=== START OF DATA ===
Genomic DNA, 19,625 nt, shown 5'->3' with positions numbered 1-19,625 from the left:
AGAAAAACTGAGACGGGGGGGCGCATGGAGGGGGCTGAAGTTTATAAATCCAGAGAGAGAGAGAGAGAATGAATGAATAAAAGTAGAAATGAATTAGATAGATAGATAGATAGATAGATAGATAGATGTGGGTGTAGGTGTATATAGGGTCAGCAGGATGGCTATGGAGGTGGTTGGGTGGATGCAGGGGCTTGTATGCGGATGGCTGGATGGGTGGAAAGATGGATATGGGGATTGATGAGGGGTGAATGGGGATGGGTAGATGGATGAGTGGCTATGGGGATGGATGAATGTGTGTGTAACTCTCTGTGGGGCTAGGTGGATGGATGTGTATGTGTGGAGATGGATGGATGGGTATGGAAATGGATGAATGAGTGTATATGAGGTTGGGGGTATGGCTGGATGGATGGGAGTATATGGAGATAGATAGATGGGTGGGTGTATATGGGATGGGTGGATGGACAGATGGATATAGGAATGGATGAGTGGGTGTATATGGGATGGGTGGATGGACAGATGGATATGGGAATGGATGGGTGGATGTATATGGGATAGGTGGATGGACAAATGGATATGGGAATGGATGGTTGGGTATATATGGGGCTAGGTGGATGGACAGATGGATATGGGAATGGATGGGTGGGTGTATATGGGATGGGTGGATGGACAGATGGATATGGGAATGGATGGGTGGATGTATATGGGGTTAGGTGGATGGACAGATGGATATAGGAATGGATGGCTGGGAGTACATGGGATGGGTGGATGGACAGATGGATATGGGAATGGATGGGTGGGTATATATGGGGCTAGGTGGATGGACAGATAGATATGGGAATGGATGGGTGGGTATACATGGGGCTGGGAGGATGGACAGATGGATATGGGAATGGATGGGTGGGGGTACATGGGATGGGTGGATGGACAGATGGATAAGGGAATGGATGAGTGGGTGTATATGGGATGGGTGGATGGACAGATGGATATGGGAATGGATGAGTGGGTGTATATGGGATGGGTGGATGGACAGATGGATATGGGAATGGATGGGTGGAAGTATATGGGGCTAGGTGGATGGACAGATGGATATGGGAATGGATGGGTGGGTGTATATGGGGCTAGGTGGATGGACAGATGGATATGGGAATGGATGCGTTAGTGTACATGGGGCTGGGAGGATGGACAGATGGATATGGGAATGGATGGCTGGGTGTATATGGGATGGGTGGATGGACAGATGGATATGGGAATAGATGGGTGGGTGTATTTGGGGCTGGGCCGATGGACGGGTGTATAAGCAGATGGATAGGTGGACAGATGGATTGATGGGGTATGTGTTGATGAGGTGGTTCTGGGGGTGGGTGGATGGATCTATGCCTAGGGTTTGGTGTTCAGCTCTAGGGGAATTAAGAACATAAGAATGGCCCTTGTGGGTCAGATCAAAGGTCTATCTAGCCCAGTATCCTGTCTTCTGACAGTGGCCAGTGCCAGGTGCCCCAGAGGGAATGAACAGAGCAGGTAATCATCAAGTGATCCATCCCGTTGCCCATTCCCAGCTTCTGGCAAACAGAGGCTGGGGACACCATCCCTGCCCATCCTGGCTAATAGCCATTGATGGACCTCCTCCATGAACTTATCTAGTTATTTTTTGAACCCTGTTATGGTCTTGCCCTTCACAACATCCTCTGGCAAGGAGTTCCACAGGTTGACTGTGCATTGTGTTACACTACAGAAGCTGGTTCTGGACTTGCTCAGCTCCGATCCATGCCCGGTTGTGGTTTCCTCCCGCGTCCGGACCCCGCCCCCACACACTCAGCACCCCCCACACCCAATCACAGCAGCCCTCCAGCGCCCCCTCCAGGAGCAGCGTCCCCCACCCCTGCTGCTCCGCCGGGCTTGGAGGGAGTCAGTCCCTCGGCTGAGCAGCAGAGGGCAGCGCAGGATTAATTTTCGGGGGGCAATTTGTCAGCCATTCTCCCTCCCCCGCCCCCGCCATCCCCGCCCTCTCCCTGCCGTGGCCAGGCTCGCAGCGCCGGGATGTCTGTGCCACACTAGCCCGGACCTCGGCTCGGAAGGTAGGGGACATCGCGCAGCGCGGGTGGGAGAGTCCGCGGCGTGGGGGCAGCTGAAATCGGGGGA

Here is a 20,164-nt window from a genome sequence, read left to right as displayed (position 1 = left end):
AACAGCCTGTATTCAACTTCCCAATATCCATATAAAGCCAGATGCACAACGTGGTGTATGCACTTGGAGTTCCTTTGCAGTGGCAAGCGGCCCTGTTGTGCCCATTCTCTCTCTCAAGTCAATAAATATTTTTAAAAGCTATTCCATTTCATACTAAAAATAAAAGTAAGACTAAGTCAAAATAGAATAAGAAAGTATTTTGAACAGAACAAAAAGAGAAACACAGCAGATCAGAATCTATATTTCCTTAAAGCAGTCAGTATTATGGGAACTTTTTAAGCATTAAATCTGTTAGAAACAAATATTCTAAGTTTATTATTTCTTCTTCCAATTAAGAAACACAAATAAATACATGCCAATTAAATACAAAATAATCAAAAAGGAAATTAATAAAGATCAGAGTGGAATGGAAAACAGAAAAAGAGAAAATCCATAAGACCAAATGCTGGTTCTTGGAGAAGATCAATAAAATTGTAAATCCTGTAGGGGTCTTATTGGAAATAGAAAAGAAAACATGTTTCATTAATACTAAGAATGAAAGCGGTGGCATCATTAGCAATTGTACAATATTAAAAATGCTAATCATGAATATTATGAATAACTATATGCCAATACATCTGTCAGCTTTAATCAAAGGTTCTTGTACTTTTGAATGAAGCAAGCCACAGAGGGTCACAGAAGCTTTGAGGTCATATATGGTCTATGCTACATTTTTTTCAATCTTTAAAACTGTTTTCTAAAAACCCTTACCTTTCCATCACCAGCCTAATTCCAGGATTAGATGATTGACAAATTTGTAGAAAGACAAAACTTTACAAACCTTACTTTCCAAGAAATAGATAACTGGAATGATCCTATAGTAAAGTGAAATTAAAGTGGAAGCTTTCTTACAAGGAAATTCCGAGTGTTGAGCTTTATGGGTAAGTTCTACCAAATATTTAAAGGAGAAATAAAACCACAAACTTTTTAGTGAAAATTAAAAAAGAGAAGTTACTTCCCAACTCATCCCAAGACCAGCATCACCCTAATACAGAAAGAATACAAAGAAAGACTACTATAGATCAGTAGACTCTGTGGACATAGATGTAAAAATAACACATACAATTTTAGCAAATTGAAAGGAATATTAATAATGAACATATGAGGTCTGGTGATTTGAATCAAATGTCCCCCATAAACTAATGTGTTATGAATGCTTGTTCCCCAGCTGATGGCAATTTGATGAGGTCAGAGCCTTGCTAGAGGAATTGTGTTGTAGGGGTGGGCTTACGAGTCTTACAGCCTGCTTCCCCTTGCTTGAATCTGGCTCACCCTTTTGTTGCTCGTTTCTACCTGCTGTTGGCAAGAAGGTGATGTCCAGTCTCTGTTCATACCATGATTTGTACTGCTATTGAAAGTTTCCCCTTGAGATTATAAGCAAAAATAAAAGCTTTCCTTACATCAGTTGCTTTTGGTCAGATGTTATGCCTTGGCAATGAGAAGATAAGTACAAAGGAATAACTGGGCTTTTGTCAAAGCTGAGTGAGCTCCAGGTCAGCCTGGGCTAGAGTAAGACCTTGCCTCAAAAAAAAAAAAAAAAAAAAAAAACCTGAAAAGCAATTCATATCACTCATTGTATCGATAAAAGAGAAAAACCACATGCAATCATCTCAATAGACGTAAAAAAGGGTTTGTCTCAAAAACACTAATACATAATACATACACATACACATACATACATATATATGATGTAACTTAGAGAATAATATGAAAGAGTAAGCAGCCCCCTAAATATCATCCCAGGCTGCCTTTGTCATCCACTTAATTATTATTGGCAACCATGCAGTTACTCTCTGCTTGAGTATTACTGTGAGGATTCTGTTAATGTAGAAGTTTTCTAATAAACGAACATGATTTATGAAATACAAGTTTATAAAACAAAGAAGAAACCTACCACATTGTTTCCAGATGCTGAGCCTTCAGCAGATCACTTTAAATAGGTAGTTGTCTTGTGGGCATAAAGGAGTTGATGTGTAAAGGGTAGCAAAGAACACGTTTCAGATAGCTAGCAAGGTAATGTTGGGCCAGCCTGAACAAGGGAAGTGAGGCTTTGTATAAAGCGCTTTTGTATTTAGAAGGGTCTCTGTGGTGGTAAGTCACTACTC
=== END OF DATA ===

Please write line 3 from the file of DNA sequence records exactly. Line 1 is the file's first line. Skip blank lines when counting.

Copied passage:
Here is a 20,164-nt window from a genome sequence, read left to right as displayed (position 1 = left end):